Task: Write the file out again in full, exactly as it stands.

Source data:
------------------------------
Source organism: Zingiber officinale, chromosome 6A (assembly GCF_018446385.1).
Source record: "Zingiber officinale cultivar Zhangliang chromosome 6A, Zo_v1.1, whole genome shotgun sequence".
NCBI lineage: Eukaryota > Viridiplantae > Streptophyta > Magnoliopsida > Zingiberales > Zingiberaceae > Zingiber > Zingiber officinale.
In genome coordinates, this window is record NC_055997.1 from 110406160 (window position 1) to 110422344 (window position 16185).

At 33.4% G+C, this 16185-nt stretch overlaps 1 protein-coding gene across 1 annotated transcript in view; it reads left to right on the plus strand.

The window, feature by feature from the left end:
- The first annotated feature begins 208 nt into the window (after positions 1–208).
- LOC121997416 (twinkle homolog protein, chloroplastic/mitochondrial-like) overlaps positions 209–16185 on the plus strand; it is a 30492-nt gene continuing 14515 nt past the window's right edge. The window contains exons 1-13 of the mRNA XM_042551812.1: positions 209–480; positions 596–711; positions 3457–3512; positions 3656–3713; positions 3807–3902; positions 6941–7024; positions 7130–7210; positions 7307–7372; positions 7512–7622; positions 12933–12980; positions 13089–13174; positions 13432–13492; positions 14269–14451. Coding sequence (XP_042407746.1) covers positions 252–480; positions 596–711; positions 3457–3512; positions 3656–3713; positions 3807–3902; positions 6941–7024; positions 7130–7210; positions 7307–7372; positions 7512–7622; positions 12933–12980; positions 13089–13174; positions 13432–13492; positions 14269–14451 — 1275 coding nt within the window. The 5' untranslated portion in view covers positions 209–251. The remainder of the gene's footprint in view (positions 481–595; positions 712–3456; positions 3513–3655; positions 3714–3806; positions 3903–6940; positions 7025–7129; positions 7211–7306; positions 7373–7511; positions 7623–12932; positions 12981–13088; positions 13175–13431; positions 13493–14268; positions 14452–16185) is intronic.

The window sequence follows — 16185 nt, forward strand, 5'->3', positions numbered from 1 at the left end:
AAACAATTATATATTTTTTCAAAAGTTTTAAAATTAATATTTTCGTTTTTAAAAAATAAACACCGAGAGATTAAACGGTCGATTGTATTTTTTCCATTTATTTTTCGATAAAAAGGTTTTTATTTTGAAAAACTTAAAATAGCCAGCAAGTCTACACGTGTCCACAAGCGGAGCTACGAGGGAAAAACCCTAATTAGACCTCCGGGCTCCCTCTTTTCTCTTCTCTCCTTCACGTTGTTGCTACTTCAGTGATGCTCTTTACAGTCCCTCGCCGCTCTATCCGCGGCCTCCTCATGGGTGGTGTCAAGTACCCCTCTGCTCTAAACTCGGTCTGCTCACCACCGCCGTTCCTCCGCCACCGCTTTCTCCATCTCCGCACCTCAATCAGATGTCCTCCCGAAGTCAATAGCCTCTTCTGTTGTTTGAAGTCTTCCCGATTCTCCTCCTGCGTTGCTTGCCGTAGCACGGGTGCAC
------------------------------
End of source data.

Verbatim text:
Source organism: Zingiber officinale, chromosome 6A (assembly GCF_018446385.1).
Source record: "Zingiber officinale cultivar Zhangliang chromosome 6A, Zo_v1.1, whole genome shotgun sequence".
NCBI lineage: Eukaryota > Viridiplantae > Streptophyta > Magnoliopsida > Zingiberales > Zingiberaceae > Zingiber > Zingiber officinale.
In genome coordinates, this window is record NC_055997.1 from 110406160 (window position 1) to 110422344 (window position 16185).

At 33.4% G+C, this 16185-nt stretch overlaps 1 protein-coding gene across 1 annotated transcript in view; it reads left to right on the plus strand.

The window, feature by feature from the left end:
- The first annotated feature begins 208 nt into the window (after positions 1–208).
- LOC121997416 (twinkle homolog protein, chloroplastic/mitochondrial-like) overlaps positions 209–16185 on the plus strand; it is a 30492-nt gene continuing 14515 nt past the window's right edge. The window contains exons 1-13 of the mRNA XM_042551812.1: positions 209–480; positions 596–711; positions 3457–3512; positions 3656–3713; positions 3807–3902; positions 6941–7024; positions 7130–7210; positions 7307–7372; positions 7512–7622; positions 12933–12980; positions 13089–13174; positions 13432–13492; positions 14269–14451. Coding sequence (XP_042407746.1) covers positions 252–480; positions 596–711; positions 3457–3512; positions 3656–3713; positions 3807–3902; positions 6941–7024; positions 7130–7210; positions 7307–7372; positions 7512–7622; positions 12933–12980; positions 13089–13174; positions 13432–13492; positions 14269–14451 — 1275 coding nt within the window. The 5' untranslated portion in view covers positions 209–251. The remainder of the gene's footprint in view (positions 481–595; positions 712–3456; positions 3513–3655; positions 3714–3806; positions 3903–6940; positions 7025–7129; positions 7211–7306; positions 7373–7511; positions 7623–12932; positions 12981–13088; positions 13175–13431; positions 13493–14268; positions 14452–16185) is intronic.

The window sequence follows — 16185 nt, forward strand, 5'->3', positions numbered from 1 at the left end:
AAACAATTATATATTTTTTCAAAAGTTTTAAAATTAATATTTTCGTTTTTAAAAAATAAACACCGAGAGATTAAACGGTCGATTGTATTTTTTCCATTTATTTTTCGATAAAAAGGTTTTTATTTTGAAAAACTTAAAATAGCCAGCAAGTCTACACGTGTCCACAAGCGGAGCTACGAGGGAAAAACCCTAATTAGACCTCCGGGCTCCCTCTTTTCTCTTCTCTCCTTCACGTTGTTGCTACTTCAGTGATGCTCTTTACAGTCCCTCGCCGCTCTATCCGCGGCCTCCTCATGGGTGGTGTCAAGTACCCCTCTGCTCTAAACTCGGTCTGCTCACCACCGCCGTTCCTCCGCCACCGCTTTCTCCATCTCCGCACCTCAATCAGATGTCCTCCCGAAGTCAATAGCCTCTTCTGTTGTTTGAAGTCTTCCCGATTCTCCTCCTGCGTTGCTTGCCGTAGCACGGGTGCAC